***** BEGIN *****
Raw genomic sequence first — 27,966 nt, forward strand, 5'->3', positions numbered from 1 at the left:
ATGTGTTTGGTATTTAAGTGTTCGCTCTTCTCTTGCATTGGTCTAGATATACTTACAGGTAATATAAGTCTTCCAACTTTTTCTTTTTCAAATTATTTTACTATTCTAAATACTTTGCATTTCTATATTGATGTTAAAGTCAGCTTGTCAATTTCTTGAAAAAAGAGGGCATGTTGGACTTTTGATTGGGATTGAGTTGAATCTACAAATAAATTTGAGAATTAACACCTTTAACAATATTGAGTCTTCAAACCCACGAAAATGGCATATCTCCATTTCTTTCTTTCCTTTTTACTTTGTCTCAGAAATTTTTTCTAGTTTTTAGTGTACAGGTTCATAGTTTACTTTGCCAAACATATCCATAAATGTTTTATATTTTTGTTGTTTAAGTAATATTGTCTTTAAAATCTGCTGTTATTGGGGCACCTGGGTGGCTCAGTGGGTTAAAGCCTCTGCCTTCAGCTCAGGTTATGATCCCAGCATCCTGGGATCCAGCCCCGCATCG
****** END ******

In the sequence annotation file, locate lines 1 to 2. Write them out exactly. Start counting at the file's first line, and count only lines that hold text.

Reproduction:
Raw genomic sequence first — 27,966 nt, forward strand, 5'->3', positions numbered from 1 at the left:
ATGTGTTTGGTATTTAAGTGTTCGCTCTTCTCTTGCATTGGTCTAGATATACTTACAGGTAATATAAGTCTTCCAACTTTTTCTTTTTCAAATTATTTTACTATTCTAAATACTTTGCATTTCTATATTGATGTTAAAGTCAGCTTGTCAATTTCTTGAAAAAAGAGGGCATGTTGGACTTTTGATTGGGATTGAGTTGAATCTACAAATAAATTTGAGAATTAACACCTTTAACAATATTGAGTCTTCAAACCCACGAAAATGGCATATCTCCATTTCTTTCTTTCCTTTTTACTTTGTCTCAGAAATTTTTTCTAGTTTTTAGTGTACAGGTTCATAGTTTACTTTGCCAAACATATCCATAAATGTTTTATATTTTTGTTGTTTAAGTAATATTGTCTTTAAAATCTGCTGTTATTGGGGCACCTGGGTGGCTCAGTGGGTTAAAGCCTCTGCCTTCAGCTCAGGTTATGATCCCAGCATCCTGGGATCCAGCCCCGCATCG